Notes from my Familiarity Breeds Contempt presentation
When this Zoom world started we were all struggling to understand the technology, overcoming our fear of being on video and getting used to seeing our faces staring back at us during conversations. We were over thinking our options or just giving up and showing up. After 6 months most of us have relaxed and that’s good. However, like your Uncle after Thanksgiving dinner, sometimes we can get way too relaxed. You all know what I’m talking about…
Here are some things to remember about setting up you online meeting space
People trust you when they can see you. Make that happen by
You can use a window if the light isn’t too harsh, use a white curtain or a bedsheet to soften the light. Just remember, the sun moves so that perfect 11:00 am light might not look so good at 1:00pm.
Lamps, or video lights if you have them, give you a constant and controllable light source.
Have your front light slightly above and to the side of your seat.
You need to have the room lit but avoid harsh back lighting. Silhouettes do hide a multitude of sins but they also hide you. The difference between good lighting and bad can be a small shift of the camera. Try out various angles.
Watch out for overhead lighting, especially in darker rooms. It can create dark shadows under the eyes. Front fill is very important in those situations.
Nobody knows what your setup looks like unless you show them so don’t worry about how you set up, just make sure the camera is at a flattering height and you can be far enough away from it.
Your camera should be at face height or slightly higher.
It shouldn’t be pointed at your chin or up your nose. I think we can all agree on that one.
Where to look
Yes, you should be looking straight ahead. You are talking to the person/people in the other box. It helps if you are looking at them.
If you are talking to a Zoom room full of people look just below the camera when you are speaking.
If you are talking to one person, move the zoom window so their box is below the camera. You will be looking straight ahead and looking at the person too. Simple, right?
About the Camera
I’m asked a lot about what type of camera you should use. Unless you are hosting a daily video show or hosting tele-med sessions, even if you are, your computer camera is probably fine. The lower resolution can be flattering.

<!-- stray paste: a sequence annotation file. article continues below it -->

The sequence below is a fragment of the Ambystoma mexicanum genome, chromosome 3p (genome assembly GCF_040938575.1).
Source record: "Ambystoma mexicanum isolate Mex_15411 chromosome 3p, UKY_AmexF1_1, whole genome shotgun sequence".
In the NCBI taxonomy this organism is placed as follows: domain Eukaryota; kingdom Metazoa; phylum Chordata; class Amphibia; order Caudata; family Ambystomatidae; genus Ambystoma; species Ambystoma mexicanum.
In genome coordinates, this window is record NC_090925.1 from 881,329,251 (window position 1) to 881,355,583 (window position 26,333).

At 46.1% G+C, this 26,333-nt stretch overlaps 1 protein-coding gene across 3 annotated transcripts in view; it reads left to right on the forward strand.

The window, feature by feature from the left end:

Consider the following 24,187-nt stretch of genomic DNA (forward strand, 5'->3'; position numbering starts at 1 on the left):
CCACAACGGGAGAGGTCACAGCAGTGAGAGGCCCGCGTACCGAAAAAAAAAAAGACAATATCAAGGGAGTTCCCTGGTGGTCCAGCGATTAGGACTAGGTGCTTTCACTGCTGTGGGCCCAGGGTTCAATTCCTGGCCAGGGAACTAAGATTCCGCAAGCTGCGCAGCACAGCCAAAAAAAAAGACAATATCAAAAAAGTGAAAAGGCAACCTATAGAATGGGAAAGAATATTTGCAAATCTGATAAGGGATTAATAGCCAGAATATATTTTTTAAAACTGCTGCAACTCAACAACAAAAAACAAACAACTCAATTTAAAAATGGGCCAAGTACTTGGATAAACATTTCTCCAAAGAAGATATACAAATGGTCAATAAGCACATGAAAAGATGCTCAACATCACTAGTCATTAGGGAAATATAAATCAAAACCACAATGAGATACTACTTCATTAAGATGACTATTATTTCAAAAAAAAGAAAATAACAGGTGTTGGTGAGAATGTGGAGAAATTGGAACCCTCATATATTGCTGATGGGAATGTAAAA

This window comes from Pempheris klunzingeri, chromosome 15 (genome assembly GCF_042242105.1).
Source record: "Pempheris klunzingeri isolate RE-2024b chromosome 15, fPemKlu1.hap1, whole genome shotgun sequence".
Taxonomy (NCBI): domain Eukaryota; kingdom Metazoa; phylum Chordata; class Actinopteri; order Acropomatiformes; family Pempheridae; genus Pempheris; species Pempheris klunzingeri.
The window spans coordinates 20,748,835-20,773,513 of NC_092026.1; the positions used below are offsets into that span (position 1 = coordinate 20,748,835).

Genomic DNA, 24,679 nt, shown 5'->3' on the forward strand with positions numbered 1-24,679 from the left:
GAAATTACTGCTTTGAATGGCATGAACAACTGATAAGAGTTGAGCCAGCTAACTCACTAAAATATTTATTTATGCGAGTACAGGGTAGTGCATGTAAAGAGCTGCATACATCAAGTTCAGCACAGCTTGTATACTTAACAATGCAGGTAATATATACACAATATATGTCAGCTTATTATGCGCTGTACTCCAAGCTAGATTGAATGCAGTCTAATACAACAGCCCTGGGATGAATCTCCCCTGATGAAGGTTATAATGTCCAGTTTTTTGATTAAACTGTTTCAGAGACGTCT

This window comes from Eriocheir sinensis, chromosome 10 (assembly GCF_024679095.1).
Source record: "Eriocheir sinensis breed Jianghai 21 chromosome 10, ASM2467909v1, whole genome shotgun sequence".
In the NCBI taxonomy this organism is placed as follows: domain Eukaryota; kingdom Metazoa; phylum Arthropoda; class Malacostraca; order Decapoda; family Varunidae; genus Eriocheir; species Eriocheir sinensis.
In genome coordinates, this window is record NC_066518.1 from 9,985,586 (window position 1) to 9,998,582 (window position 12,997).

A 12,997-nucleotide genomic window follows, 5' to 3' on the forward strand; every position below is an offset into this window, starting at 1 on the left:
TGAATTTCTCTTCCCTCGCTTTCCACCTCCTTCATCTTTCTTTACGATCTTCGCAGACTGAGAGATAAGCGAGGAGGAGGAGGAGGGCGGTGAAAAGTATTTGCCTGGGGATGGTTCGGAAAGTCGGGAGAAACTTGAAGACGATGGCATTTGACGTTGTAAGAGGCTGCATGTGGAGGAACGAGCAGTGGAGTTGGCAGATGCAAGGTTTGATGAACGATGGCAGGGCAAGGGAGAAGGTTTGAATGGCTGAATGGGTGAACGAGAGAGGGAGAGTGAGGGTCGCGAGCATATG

If you want to invest in a video camera, make sure to position it well.
What’s behind you is so important. The kitchen or bathroom is never a great idea. How many of you have completely lost your train of thought as you peered into the refrigerator that the child, spouse, someone had opened and couldn’t decide what to eat. Admit it, you just wanted to yell, pick something and close the door. It is hard for people to focus on your words when they are trying to figure out what is going on behind you.
I love being in the studio because my work is behind me. But the shelf and tables are clear. A cluttered book shelf or an area with a lot of distractions will be just that, distracting. A clean wall is better or a simple screen.
If you are using a virtual background, make sure you are well lit and you background is simple. Zoom is trying to isolate you from the scene, so the easier you make it for them, the better.
I started my Zoom-i-Fication Conversations with this topic: Zoom behavior. If you wouldn’t do it in person, don’t do it here. This is probably where familiarity is really the culprit.
No wandering through the house
No checking your teeth for food
No chewing with abandon
No yelling at your <insert child, pet, spouse, etc…>
If you have to handle something excuse yourself and turn off the video and audio
If you need to move to a new location but can still participate in the discussion, just turn off the video.
Don’t stay hidden or muted for long though, then it will look like you aren’t interested in the discussion and it appears rude.